January 2010 UAH Global Temperature Update +0.72 Deg. C

February 4th, 2010 by Roy W. Spencer, Ph. D.

UPDATE (4:00 p.m. Jan. 4): I’ve determined that the warm January 2010 anomaly IS consistent with AMSR-E sea surface temperatures from NASA’s Aqua satellite…I will post details later tonight or in the a.m. – Roy


YR MON GLOBE NH SH TROPICS
2009 01 +0.304 +0.443 +0.165 -0.036
2009 02 +0.347 +0.678 +0.016 +0.051
2009 03 +0.206 +0.310 +0.103 -0.149
2009 04 +0.090 +0.124 +0.056 -0.014
2009 05 +0.045 +0.046 +0.044 -0.166
2009 06 +0.003 +0.031 -0.025 -0.003
2009 07 +0.411 +0.212 +0.610 +0.427
2009 08 +0.229 +0.282 +0.177 +0.456
2009 09 +0.422 +0.549 +0.294 +0.511
2009 10 +0.286 +0.274 +0.297 +0.326
2009 11 +0.497 +0.422 +0.572 +0.495
2009 12 +0.288 +0.329 +0.246 +0.510
2010 01 +0.724 +0.841 +0.607 +0.757

UAH_LT_1979_thru_Jan_10

The global-average lower tropospheric temperature anomaly soared to +0.72 deg. C in January, 2010. This is the warmest January in the 32-year satellite-based data record.

The tropics and Northern and Southern Hemispheres were all well above normal, especially the tropics where El Nino conditions persist. Note the global-average warmth is approaching the warmth reached during the 1997-98 El Nino, which peaked in February April of 1998.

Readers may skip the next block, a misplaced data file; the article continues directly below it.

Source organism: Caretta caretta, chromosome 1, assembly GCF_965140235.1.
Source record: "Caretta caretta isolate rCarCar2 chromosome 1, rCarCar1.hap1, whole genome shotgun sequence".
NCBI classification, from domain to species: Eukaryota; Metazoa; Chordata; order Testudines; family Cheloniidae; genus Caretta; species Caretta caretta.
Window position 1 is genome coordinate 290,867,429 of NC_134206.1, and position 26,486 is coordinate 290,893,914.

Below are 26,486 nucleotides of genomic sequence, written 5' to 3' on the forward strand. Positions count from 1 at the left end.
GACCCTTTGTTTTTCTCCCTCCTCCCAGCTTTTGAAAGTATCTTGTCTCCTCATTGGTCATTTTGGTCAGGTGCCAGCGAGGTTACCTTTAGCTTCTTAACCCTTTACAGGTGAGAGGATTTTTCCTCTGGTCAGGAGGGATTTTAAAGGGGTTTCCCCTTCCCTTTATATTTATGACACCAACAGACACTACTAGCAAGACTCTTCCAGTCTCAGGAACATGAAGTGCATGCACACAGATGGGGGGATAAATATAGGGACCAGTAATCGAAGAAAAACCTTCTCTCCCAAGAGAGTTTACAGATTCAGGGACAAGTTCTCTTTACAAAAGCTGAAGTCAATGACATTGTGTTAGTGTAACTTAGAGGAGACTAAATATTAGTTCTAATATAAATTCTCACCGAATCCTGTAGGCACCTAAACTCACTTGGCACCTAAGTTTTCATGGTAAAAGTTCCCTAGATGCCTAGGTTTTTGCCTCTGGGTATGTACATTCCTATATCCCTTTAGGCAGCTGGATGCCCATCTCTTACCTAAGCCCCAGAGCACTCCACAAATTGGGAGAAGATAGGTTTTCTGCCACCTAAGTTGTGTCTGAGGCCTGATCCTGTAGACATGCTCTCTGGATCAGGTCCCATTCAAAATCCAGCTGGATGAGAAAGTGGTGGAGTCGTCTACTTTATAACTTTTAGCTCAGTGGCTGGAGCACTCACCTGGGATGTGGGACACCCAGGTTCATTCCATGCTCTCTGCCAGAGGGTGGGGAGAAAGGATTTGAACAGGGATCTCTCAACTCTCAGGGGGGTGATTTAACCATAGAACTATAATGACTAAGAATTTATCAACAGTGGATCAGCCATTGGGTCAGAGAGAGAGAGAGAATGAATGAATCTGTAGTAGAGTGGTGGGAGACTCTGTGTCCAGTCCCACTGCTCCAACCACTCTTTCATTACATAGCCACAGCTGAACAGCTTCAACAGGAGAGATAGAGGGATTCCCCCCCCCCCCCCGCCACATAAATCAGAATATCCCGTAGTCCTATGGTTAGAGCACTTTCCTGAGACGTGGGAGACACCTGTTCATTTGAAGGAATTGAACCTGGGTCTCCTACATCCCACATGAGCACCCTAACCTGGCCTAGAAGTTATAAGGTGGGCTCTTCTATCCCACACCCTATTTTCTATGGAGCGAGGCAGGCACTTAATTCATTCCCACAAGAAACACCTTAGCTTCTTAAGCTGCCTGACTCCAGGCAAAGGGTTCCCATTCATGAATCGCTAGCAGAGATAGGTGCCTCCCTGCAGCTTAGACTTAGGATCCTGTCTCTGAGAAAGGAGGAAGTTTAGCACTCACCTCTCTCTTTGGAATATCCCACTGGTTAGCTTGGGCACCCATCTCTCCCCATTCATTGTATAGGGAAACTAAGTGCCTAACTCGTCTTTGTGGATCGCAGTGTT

This record warmth will seem strange to those who have experienced an unusually cold winter. While I have not checked into this, my first guess is that the atmospheric general circulation this winter has become unusually land-locked, allowing cold air masses to intensify over the major Northern Hemispheric land masses more than usual. Note this ALSO means that not as much cold air is flowing over and cooling the ocean surface compared to normal. Nevertheless, we will double check our calculations to make sure we have not make some sort of Y2.01K error (insert smiley). I will also check the AMSR-E sea surface temperatures, which have also been running unusually warm.

After last month’s accusations that I’ve been ‘hiding the incline’ in temperatures, I’ve gone back to also plotting the running 13-month averages, rather than 25-month averages, to smooth out some of the month-to-month variability.

We don’t hide the data or use tricks, folks…it is what it is.

[NOTE: These satellite measurements are not calibrated to surface thermometer data in any way, but instead use on-board redundant precision platinum resistance thermometers (PRTs) carried on the satellite radiometers. The PRT's are individually calibrated in a laboratory before being installed in the instruments.]



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